I mean… in my case, it’s more my interest in specific types of gameplay, more than the low poly graphics. I would prefer a better looking Dusk, for example.
Let’s try this again. You said that Doom not really being 3D had some gameplay implications, one of which was that you didn’t need to aim vertically. No. Not needing to aim vertically had nothing to do with Doom not really being 3D. There’s nothing inherent to Doom’s engine that prevents vertical aiming. It auto-aimed vertically for players because of a limitation of the controls, not the renderer or anything else.
No it was also the rendering looking wonky. Happened in Duke too.
I think if you look around, you’re both right. Pretty sure some one at id is on record saying the controls were simplified that way for DOOM, but also, if you’ve ever played Duke 3D with mouselook, it’s easy to see why they didn’t include it. It does look odd.
I don’t get the nostalgia thing. When it comes to pixel art game popularity I figured it was all the millenials growing up on Nintendos, while I was playing PC games. But I don’t have any particular impulse to play a retro-modern version of games I loved as a child like Dragon Wars or Ultima 5, and I don’t have any impulse to play retro-modern early 3D games either. Early 3D games looked terrible, at least the 2D pixel art stuff is sharp and palatable.
Now would I love a modern-modern game inspired by Dragon Wars? Hells yes! But they’re rare and far between-- M&M 10 was awesome. More of that, please.
I’m starting to remember what drove me crazy about some of these levels. I’ve been all around the low gravity secret level a dozen times now, trying to shoot at every wall to somehow find the two secrets in that level. I can even see an area that’s closed with some nine inch nails on display in that room. But I can’t find out how to open the area. Up to now the secrets haven’t been too terribly hard to find, but this one has me completely stumped.
Terminator Future Shock predated both Duke and Quake and had full 3d mouselook. Duke even called it Terminator Future Shock style in the options or readme IIRC. Also wasn’t Quake set that as default you had to hold a button to mouselook or maybe that was just in the early techdemos released of it, but I kind of remember it was an option you had to enable to have freelook on at all times.
Yes, Terminator Future Shock was real 3D, not 2.5D, and had mouselook in 1995, a full year before Quake. It wasn’t a bad little game either, I played it then-- but it certainly wasn’t Quake. It was 3D, but incredibly fugly, and lots of doodads in the world were sprites.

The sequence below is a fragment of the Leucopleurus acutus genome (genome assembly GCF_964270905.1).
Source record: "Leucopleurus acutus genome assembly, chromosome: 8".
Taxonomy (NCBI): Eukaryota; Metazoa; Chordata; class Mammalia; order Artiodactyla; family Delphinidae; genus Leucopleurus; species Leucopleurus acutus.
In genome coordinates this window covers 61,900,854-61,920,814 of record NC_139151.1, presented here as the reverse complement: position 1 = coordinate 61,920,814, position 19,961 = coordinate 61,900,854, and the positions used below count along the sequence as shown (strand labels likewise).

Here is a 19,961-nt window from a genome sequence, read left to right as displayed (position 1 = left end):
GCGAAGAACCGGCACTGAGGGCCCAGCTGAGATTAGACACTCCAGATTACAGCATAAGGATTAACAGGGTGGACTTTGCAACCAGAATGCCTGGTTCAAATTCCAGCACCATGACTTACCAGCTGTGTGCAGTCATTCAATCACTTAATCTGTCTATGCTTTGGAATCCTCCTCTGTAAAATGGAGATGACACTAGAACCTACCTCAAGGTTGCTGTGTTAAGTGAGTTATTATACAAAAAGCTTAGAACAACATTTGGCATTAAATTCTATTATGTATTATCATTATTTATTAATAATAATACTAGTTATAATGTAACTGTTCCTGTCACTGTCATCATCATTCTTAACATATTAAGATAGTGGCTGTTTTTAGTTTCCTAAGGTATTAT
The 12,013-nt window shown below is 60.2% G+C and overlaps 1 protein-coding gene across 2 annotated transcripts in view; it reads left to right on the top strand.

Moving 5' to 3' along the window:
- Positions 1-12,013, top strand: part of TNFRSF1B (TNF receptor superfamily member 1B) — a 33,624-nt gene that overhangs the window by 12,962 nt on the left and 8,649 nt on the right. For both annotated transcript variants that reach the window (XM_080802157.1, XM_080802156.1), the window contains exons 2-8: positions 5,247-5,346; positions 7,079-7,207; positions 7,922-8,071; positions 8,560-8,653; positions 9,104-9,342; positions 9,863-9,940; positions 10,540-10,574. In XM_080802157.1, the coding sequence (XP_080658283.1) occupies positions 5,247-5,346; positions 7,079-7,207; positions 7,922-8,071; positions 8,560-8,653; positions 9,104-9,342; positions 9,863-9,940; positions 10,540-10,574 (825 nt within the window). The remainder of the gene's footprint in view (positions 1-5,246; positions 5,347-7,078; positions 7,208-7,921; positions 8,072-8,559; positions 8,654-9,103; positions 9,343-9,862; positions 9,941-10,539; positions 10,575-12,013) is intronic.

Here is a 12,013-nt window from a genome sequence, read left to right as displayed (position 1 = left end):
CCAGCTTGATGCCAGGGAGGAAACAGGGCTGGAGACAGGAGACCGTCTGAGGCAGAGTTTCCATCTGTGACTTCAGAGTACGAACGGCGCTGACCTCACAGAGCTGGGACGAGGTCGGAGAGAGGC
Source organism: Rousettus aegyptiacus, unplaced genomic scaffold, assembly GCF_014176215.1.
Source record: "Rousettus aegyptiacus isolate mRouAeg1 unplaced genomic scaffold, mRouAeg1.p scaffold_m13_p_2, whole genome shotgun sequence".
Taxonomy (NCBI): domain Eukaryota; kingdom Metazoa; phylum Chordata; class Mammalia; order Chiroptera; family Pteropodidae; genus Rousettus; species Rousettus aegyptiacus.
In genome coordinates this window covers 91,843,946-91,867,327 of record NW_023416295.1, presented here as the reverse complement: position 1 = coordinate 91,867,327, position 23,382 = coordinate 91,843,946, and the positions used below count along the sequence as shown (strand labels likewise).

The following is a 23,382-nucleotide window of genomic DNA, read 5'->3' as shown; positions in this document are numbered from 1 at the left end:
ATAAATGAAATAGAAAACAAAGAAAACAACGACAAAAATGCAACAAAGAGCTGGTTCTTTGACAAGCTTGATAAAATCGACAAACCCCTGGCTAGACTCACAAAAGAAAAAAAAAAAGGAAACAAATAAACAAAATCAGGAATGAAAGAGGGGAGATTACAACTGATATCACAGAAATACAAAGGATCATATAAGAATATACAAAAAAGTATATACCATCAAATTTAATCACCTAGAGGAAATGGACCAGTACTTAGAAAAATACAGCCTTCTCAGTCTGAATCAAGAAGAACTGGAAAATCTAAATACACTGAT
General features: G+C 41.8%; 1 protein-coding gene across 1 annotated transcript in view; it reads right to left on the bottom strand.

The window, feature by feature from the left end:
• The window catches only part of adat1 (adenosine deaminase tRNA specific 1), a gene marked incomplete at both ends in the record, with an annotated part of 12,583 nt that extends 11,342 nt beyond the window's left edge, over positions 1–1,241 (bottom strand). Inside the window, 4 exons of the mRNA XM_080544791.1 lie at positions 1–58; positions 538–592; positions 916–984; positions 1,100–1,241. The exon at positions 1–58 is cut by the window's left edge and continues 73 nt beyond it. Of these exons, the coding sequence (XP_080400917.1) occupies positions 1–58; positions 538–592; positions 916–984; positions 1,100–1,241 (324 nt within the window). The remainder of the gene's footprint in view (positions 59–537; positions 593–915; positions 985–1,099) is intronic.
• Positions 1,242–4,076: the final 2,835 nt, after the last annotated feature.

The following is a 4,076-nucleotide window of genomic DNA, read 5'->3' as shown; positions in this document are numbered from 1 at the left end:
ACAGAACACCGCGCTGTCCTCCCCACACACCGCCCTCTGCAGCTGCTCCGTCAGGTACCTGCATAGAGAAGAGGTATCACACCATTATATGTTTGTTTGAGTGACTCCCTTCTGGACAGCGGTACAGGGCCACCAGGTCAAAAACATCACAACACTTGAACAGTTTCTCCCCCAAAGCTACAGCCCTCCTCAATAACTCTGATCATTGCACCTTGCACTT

Then Quake came along with GLQuake and Quakeworld.
Meanwhile I just downloaded an 18 GB patch for a 20 GB game.
Holy crap. Horde mode added!
That’s awesome, because I like this way better than all the retro-shooters I’ve tried. So more content? Hell yes.
While randomly noodling around a Commander Keen collection I stumbled on this, and found it amusing. It touches on Quake’s origins as an RPG and an offshoot of the Id guys’ D&D campaigns, I gather. It goes on for a bit longer but this is the gist.
I’m not sure how this announcement relates to the timeline of Wolfenstein and Doom, or when this particular missive was written.
I’m glad the industry moved away from chunking around the screen.
There’s a decent Making of Quake series of articles on Shacknews that mentions that as well.
So Quake was the name of your character?
It’s funny to me now how much the id shooters’ lack of story and groundedness in the real world and real narrative bothered me back when they came out. I really yearned for more story and more connectedness to real worlds and locations instead of abstractness provided by games back then. But now we’ve got all that coming out of our ears, there’s so much of it that going back to these more abstract “pure” shooters is a relief.
Sure, this is actually pretty well-known. Romero wanted to make a RPG.
I think this is why Half Life knocked people’s socks off at the time. But yeah, time and taste are a pendulum…
I’d read about it in Masters of Doom, but it was fun to see the actual promo blurb.
Indeed, I read it too!
I actually attended the DOOM 2 launch party at the NYC Limelight they discuss in the book, I was one of the kids invited to wear DOOM t-shirts and play the game.
Long-ass time ago.